"In theory the ACO is looking for the lowest cost area, so the ASC would benefit," says Mr. Searles. "If there's an environment where that's open and unbias, providers will always look for the best opportunity. However, in reality, the ACO may have its own self-interest in mind."

Hospital-controlled ACOs may still avoid performing cases in ASCs, or move outpatient surgeries into an HOPD within their network. As a result, ASCs in some markets feeling squeezed by in-network referrals may choose to sell part or whole ownership to the hospital to become involved in the ACO.

"I've heard of ASCs that have had difficulty getting involved in ACOs," says Mr. Searles. "But there is no other lower cost or higher quality outlet in many markets. I think where we see instances like this, there must be other interests at work keeping the ASCs out."

Surgery center consolidation
A new trend in some areas of the country is consolidation among two different centers. In over saturated markets where multiple ASCs operate at low capacity, there may be an opportunity to merge into one.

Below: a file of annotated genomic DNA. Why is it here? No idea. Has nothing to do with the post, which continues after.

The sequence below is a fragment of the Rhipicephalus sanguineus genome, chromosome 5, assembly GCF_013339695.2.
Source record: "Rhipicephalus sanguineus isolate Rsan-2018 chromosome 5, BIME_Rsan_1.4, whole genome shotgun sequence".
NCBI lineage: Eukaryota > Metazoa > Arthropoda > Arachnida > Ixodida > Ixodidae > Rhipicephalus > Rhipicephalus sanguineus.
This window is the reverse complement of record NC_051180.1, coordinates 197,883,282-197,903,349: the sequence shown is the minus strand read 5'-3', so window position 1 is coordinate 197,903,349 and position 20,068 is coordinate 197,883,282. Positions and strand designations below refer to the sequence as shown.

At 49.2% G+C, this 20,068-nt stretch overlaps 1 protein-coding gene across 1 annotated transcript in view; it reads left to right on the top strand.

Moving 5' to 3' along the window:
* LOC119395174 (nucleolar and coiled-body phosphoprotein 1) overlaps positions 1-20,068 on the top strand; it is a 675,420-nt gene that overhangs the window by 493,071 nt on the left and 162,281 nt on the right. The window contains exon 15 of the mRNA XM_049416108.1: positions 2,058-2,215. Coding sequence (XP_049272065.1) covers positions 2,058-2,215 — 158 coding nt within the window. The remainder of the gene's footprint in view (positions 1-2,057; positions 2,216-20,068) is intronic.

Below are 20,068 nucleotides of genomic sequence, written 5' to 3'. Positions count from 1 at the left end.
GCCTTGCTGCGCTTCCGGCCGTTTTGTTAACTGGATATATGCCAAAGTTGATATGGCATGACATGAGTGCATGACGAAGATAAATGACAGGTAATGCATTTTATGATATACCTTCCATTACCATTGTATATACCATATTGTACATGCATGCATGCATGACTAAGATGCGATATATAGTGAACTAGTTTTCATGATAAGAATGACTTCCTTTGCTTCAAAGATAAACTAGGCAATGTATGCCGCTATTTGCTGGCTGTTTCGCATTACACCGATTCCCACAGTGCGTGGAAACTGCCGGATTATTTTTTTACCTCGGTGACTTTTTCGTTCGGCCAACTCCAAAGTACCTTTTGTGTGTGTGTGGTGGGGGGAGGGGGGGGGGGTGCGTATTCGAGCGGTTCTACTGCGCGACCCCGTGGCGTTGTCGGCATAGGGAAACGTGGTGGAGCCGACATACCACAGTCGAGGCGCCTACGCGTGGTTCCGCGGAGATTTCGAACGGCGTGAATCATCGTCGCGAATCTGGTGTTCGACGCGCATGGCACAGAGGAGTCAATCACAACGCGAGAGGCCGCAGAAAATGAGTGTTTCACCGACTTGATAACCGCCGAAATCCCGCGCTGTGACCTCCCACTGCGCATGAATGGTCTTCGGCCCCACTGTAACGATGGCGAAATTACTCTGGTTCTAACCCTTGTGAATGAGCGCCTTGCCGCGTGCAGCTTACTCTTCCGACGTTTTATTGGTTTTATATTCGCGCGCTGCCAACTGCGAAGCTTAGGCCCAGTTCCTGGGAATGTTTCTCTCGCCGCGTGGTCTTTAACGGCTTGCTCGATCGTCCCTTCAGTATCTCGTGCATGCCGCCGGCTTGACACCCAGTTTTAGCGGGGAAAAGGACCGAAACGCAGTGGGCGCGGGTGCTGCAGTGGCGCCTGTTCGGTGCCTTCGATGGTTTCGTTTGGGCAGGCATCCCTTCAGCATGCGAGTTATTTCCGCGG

"I think that makes a lot of sense, but that's a complex transaction," says Mr. Searles. "The centers have two different ownerships, so it's difficult to structure. You have a lot of potential for cost reduction, but it would be difficult to pull off."

However, if the culture at both centers is similar and physicians are willing to become partners, the single ASC operating at full capacity could reduce overhead, increase profits and lend negotiating power to the owners.

More Articles on Surgery Centers:
Healthcare Reform: Where Do ASCs & Group Practices Stand?

33 Statistics on Surgery Center Case Mix by ASC Volume

5 Tips for Stretching ASC Staff During Holiday Season